Photo by Tenaya HillsPlease praise Francisco Pizarro every time you peruse a Peruvian menu. The 16th-century Spanish conquistador's betrayal of the Incan chief Atahuallpa decimated the Empire of the Sun, and over the following centuries, subsequent rulers imported Chinese and Japanese laborers in the hopes that cheap labor would return the nation to its Incan splendor. These rebuilding efforts continue to fail—coups, Shining Path and Fujimori will diminish a country's riches, you know?—but the resulting cultural exchange among the immigrant and indigenous people created one of the world's finest fusion cuisines, a dining tradition in which Hispanic and Asian influences quarrel for your mouth's love.
This culinary tension comes deliciously alive at Nory's Restaurant Nos. 1 and 2, Anaheim and Stanton eateries owned by Masanori Oshiri, a stocky man whose personal background—born in Japan, raised in Peru and speaker of a sonorous Spanish that would make Cervantes proud—matches his dishes for wondrous amalgamation. Oshiri spends most of his time at the larger Anaheim location, but the quality of both places is so similar, so excellent you'll swear that a secret passage connects them.
Oshiri's Japanese dishes begin with ají, a mustard-green sauce with the physical quality of watery mayonnaise. It has a garlic kick and stealthy burn similar to Chinese mustard, singeing your lips until they're as parched as the Atacama; only a long sip of chicha morada, a purple corn drink reminiscent of Kool-Aid with cloves, brings back the saliva. Ají mixes well with any dish, but most customers content themselves with dipping a hard hot-dog-bun-like table bread into the condiment. The coming swirl of flavors attacks the senses enough.
The various entrées speak of a Peruvian experience so wildly colorful, so diverse it's understandable the country itself is in perpetual chaos. The Nory's version of papas à la huancaina is the mac and cheese of the Andes: two slabs of boiled potato garnished with hard-boiled eggs and floating on a frigid cheese sauce that may remind you of Velveeta. The eight different soups, however, are as complex as a khipu language string, each violently flavored with ingredients that would be surreal anywhere else in Latin America—bitter milk, fried egg remnants, giant toast slabs and entire crawfishes. The sopa criolla, for instance, alternately tastes like yolk, morning toast and the spiciest milk you'll ever drink. Beef selections are little more than finely sliced steak strips accompanied by starchy French fries, as protean a platter as you'll find outside a game reserve. The rotisserie chicken—only available at the Stanton location, thank you—is crispy and juicy; rubbed with a fiery paste, it's almost Texas barbecue-like in its charm.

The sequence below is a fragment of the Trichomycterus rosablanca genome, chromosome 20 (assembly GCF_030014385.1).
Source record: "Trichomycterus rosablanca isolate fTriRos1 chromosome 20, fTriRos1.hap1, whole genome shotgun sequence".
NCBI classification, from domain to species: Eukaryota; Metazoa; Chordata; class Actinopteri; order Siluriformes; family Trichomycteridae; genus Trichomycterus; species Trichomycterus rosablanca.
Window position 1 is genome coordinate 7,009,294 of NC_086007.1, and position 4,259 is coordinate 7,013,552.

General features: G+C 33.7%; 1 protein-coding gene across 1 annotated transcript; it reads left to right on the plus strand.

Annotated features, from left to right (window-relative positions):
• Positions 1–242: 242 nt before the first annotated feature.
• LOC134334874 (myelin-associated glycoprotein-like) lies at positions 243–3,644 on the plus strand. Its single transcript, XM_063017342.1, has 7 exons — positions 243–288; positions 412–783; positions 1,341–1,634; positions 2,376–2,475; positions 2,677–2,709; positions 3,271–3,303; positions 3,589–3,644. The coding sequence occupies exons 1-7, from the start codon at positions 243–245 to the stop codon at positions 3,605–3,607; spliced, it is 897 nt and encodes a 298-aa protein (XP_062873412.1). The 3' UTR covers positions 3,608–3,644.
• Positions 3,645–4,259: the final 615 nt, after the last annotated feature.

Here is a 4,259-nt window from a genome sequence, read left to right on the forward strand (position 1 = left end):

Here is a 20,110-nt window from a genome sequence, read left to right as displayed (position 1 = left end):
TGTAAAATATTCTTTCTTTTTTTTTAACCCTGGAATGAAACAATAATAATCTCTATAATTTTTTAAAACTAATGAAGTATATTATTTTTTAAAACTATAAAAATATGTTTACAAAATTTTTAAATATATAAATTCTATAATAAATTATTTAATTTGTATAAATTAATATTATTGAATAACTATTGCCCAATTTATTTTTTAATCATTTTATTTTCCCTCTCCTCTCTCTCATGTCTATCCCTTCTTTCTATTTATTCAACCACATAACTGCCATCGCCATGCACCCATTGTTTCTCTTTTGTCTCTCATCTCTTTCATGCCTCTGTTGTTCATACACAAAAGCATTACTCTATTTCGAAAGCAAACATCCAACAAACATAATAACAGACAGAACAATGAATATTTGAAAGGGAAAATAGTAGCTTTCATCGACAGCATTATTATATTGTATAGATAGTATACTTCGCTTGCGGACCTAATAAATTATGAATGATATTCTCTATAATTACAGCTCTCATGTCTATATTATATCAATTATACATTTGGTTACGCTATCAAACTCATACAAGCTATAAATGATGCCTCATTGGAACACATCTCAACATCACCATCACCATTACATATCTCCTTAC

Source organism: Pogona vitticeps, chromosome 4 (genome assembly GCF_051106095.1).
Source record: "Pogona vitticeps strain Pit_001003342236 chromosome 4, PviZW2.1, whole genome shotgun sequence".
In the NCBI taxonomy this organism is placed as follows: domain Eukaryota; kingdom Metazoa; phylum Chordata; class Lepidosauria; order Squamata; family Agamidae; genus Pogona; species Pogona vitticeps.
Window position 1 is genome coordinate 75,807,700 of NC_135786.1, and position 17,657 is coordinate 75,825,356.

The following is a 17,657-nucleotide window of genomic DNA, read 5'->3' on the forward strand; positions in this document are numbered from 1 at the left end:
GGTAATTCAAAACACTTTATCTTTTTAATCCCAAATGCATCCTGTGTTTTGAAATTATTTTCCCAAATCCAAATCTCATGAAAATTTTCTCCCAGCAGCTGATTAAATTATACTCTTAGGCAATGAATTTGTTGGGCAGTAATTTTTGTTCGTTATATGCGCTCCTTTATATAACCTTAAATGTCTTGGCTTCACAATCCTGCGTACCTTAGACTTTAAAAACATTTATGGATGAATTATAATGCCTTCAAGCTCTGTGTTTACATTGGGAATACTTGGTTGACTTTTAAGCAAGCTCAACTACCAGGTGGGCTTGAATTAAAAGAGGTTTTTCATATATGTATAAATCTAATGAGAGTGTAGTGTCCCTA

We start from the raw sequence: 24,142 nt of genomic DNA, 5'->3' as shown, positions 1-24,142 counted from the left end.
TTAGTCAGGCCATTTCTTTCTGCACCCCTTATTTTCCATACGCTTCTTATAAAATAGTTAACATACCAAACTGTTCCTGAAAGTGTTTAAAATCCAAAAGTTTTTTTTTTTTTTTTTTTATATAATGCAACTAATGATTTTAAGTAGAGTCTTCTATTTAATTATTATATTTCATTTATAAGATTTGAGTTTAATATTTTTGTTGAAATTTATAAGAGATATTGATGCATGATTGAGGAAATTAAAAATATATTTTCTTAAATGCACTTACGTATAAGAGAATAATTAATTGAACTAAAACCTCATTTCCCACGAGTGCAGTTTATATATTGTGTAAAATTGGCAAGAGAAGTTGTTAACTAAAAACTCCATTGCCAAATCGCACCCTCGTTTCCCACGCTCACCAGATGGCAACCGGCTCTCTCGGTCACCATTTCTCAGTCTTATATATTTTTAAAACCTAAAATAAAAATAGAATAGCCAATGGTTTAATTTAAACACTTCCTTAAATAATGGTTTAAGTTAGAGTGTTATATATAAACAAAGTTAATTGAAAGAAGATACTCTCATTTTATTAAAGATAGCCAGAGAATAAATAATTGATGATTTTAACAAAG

Relatively straightforward, however, is the Asian-influenced section of Nory's recipes. Chaufa is Peru's take on fried rice; it's clumpier and more obsessed with peas than what's common in fast-food Chinese joints. Spaghetti here is nothing more than buttery chow mein, with tomato blocks spilling its juices onto the noodles and imparting a vaguely Italian flavor. Pescado à la Nori, steamed red snapper surrounded by a wasabi-like tartar sauce, tastes as if it were shipped directly from Yokohama.
These entrées might have resisted assimilation with the rest of Peru, but the Asians redeemed themselves with the contribution of ceviche. Asian-Peruvians concocted the seafood favorite, but Peru's version doesn't consist of a brittle tostada dotted with acrid fish or shrimp slices as Mexicans have accustomed you to expect. This ceviche is large enough to qualify as a marine biology study: jewels of the sea such as pale calamari knots; gargantuan prawns; and chewy, headless purple octopuses, salty with brine, all wading in a gush of yield-sign-yellow lime juice. Hollow, toasted corn kernels hide among the meat, and the entire heap is ladled over a lettuce leaf so soaked with lemon juice that it's like a supersour dessert. Wrap it around a block of Halloween-orange sweet potato for a result that is the best argument anyone can make for the glory of open borders.
Nory's Restaurant, located at 933 1/2 S. Euclid, Anaheim, and 6959-63 Cerritos Ave., Stanton, is open daily, 11 a.m.-8 p.m. (714) 774-9115 and (714) 761-3332. Wine. Dinner for two, $8-$31, food only. All major credit cards accepted.
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